Besides data validation (garbage filtration), constraints can also guide processes. Process guidance is a powerful way to move your application towards the appliance end of the spectrum. Instead of having a bunch of boxes that can be clicked on in any random order, an application can hold the hand (or mouse) of a user and guide them step by step through the process. One question gets asked at a time, in a specific order that matches how the user thinks or acts. This is the wizard approach that Microsoft has successfully used to help people navigate complex processes like setting up networks. And like data validation constraints, with a little bit of logic, the step by step wizard approach can add extra cleverness as well. For example, if you have a question that asks if the patient is pregnant, you could first make sure that their sex and age are asked. If the patient is a 60 year old man, you can then automatically skip the pregnancy question - this makes filling in the form easier and faster. But wait! We can do even better! Since sex is a critical piece of data to know, you can make sure that the user can enter no other data until the patient's sex is known.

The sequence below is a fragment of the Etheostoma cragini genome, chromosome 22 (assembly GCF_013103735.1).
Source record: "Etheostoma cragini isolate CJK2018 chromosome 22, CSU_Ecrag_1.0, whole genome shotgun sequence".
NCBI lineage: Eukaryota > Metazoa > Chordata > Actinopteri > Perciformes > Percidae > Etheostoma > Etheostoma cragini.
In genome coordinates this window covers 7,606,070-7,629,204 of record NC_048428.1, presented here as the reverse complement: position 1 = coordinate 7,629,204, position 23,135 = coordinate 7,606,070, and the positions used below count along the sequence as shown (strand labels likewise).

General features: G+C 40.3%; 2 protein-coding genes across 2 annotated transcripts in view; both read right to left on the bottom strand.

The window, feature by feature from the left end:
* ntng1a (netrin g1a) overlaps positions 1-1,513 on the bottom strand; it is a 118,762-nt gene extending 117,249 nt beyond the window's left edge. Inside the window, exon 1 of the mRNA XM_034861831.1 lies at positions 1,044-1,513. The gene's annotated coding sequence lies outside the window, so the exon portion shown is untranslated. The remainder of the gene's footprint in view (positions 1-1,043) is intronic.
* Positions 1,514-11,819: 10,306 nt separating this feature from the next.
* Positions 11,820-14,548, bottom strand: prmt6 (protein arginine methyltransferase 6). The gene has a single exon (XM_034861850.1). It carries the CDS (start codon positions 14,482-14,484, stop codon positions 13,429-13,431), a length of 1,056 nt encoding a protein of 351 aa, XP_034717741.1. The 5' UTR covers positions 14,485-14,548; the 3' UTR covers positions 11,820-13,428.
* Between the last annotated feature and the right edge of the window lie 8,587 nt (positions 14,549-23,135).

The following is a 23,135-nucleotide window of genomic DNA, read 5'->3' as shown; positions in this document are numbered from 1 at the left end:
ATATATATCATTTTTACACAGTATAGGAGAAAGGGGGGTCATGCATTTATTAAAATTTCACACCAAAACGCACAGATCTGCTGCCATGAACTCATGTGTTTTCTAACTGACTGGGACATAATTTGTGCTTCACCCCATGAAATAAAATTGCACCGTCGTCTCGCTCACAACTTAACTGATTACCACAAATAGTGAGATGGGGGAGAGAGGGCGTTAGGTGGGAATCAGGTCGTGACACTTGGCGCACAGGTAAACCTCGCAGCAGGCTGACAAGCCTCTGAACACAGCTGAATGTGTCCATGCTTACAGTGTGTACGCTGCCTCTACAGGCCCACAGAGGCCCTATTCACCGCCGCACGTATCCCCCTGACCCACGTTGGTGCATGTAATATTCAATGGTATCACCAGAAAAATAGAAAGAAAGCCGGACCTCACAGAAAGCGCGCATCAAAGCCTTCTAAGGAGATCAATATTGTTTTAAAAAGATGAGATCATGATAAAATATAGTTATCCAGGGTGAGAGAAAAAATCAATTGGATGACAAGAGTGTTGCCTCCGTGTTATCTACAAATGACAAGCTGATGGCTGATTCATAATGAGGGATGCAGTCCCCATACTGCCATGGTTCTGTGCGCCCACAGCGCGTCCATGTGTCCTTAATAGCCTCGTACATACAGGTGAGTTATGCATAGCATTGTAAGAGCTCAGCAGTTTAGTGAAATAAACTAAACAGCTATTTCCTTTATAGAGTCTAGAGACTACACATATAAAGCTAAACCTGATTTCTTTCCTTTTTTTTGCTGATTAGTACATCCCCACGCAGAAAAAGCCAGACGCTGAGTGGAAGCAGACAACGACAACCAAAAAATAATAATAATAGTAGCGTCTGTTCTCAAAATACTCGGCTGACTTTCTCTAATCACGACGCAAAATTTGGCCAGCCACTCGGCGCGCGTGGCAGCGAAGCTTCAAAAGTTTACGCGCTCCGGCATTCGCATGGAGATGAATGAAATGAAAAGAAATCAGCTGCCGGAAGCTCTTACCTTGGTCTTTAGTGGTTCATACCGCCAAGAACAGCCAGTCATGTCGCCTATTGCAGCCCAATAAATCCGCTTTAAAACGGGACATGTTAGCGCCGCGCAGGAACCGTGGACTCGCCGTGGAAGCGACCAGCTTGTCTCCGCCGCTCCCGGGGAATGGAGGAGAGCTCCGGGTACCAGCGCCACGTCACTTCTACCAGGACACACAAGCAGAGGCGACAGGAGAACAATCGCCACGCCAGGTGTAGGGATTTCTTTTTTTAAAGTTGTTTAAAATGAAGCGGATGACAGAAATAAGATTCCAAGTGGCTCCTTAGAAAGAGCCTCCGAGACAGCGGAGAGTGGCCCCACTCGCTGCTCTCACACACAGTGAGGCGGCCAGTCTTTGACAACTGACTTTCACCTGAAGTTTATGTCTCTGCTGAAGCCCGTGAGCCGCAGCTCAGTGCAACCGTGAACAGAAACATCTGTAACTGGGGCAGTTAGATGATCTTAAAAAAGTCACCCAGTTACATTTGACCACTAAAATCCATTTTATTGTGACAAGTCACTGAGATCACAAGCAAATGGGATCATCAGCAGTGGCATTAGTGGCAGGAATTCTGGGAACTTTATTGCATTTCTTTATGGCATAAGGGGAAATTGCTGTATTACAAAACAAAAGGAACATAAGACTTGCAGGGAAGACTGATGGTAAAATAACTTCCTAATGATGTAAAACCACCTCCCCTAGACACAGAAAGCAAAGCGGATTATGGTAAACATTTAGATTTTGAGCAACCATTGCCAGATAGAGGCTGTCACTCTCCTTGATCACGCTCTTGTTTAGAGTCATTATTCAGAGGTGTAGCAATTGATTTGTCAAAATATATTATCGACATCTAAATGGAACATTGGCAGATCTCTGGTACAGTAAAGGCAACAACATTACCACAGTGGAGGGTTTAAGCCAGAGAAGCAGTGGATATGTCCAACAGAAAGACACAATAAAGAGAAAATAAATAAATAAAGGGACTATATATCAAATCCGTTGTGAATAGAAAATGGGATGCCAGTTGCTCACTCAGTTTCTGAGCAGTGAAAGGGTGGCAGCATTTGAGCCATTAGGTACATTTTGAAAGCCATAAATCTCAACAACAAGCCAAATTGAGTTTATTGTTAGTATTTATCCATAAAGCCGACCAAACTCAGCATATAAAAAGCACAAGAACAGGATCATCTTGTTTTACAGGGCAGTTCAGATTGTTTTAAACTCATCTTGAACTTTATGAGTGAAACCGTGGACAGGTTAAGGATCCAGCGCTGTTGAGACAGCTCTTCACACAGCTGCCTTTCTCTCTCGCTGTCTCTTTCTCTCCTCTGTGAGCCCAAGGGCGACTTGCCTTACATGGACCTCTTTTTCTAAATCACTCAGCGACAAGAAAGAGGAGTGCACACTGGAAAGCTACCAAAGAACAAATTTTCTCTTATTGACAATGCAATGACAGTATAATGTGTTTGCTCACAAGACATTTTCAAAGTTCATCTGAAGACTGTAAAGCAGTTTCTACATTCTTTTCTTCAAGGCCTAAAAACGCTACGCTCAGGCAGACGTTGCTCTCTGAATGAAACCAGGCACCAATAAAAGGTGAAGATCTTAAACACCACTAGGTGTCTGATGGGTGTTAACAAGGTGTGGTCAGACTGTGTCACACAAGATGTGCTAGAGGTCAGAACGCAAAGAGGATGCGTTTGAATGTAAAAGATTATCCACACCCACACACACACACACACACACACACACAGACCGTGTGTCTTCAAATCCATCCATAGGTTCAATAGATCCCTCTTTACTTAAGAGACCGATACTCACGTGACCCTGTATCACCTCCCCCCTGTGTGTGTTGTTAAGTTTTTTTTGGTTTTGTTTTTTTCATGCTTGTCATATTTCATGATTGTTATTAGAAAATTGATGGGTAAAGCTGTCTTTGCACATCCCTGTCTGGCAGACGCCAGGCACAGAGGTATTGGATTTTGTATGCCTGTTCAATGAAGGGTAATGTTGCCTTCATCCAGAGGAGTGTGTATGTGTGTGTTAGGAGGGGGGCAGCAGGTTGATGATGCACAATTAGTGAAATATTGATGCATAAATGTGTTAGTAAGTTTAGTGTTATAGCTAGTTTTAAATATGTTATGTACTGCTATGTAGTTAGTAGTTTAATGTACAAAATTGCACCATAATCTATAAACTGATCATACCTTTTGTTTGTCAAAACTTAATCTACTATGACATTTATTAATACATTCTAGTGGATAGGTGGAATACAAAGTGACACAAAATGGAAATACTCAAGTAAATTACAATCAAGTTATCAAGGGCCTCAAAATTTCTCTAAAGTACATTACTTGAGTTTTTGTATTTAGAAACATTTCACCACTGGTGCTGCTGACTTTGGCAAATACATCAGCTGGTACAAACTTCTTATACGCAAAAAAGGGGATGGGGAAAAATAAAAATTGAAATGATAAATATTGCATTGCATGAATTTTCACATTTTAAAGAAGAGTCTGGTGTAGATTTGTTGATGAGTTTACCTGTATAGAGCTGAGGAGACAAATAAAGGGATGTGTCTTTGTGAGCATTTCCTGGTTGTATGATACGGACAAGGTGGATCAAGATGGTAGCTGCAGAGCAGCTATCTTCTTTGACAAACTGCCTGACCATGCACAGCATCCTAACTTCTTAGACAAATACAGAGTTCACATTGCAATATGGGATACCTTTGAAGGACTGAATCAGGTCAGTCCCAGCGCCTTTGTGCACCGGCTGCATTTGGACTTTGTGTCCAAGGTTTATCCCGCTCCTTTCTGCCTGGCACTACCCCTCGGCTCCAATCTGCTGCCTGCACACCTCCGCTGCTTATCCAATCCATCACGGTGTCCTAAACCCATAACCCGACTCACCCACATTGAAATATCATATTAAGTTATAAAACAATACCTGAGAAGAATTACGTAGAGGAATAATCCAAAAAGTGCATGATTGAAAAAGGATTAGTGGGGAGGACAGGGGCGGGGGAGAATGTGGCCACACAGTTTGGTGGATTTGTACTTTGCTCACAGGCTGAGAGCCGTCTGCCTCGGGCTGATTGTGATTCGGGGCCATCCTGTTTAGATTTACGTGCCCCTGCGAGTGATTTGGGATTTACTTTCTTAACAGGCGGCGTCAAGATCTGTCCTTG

If you are creating an application that will be used by a lot of different people to do very specific things, then range contraints and process constraints are important tools to make users happy. They empower them without needing training and usually speed processes up. If we are talking about first time computer users capturing life or death information in Africa, then constraints are critical.

So next time you are evaluating software pay attention to the user interface - not just how pretty it is - but what it actually does. How does it guide the user? How does it ensure quality data? Who will it make happy? Is it a text editor or an electric kettle?